Updated August 28 at 12:41am

Despite drop in January, R.I. jobless rate still highest in U.S.

Rhode Island’s January unemployment rate of 9.2 percent ranked as the highest unemployment rate in the country for the third month in a row, the U.S. Bureau of Labor Statistics reported Monday.

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Despite drop in January, R.I. jobless rate still highest in U.S.

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PROVIDENCE – Rhode Island’s January unemployment rate of 9.2 percent ranked as the highest unemployment rate in the country for the third month in a row, the U.S. Bureau of Labor Statistics reported Monday.

Rhode Island joined five other states with a jobless rate measurably higher than the national rate of 6.6 percent. Nevada and Illinois tied for the second-highest rate, both at 8.7 percent in January. The lowest state unemployment rate, 2.6 percent, was recorded in North Dakota.

The R.I. Department of Labor and Training reported earlier this month that Rhode Island’s unemployment rate dropped in January to a seasonally adjusted 9.2 percent from 9.3 percent a month before. On a year-over-year basis, Rhode Island’s jobless rate declined four-tenths of a percentage point.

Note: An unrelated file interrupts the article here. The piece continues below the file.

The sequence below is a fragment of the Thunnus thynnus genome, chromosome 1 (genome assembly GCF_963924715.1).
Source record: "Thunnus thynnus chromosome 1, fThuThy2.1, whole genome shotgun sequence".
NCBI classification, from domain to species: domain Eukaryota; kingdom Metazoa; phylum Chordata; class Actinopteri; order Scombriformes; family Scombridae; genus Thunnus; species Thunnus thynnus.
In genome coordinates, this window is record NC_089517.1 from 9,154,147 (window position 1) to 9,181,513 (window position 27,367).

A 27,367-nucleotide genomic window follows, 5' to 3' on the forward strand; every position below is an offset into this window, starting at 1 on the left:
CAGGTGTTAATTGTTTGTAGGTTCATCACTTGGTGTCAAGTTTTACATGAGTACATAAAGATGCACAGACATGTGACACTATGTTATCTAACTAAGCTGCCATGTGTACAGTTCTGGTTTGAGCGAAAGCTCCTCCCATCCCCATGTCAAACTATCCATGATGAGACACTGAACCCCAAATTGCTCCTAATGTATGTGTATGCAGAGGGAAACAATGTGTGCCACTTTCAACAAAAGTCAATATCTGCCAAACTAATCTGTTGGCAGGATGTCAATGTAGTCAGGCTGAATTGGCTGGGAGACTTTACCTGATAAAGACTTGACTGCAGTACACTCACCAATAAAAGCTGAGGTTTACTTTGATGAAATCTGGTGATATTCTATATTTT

All 50 U.S. states and the District of Columbia reported lower unemployment rates in January compared with the same month a year earlier.

In addition to the slight drop in unemployment rate, Rhode Island also reported an increase in the number of employed Rhode Islanders in January. Employment in the state totaled 475,000 compared with 471,200 in December. The 3,800 gain represented an increase of eight-tenths of a percent, ranking the Ocean State second in the country for the largest month-over-month percentage increase in employment between December and January.

In Massachusetts, the unemployment rate fell to 6.8 percent in January, compared with 7.1 percent in December and 6.9 percent in January 2013, but remained above the national rate for a third consecutive month.

Among the six New England states, Vermont boasted the region’s lowest unemployment rate, at 4 percent, followed by New Hampshire with 4.9 percent and Maine with 6.2 percent. Connecticut ranked fifth, below Massachusetts, with 7.2 percent.

The national unemployment rate dipped to 6.6 percent in January from 6.7 percent in December.

In a ranking of the nine census divisions in the nation, New England tied at dead-center for its seasonally-adjusted jobless rate of 6.7 percent, the same as the unemployment rate in the Middle Atlantic region. West North Central (4.8 percent) registered the lowest regional rate, followed by West South Central (5.7 percent), South Atlantic (6.2 percent) and Mountain (6.4 percent) regions.

The highest unemployment rate by division was 7.7 percent, recorded in the Pacific region.

Bureau of Labor Statistics, Rhode Island unemployment, Rhode Island unemployment ranking, Rhode Island employment, Rhode Island jobless rate, Rhode Island workforce,

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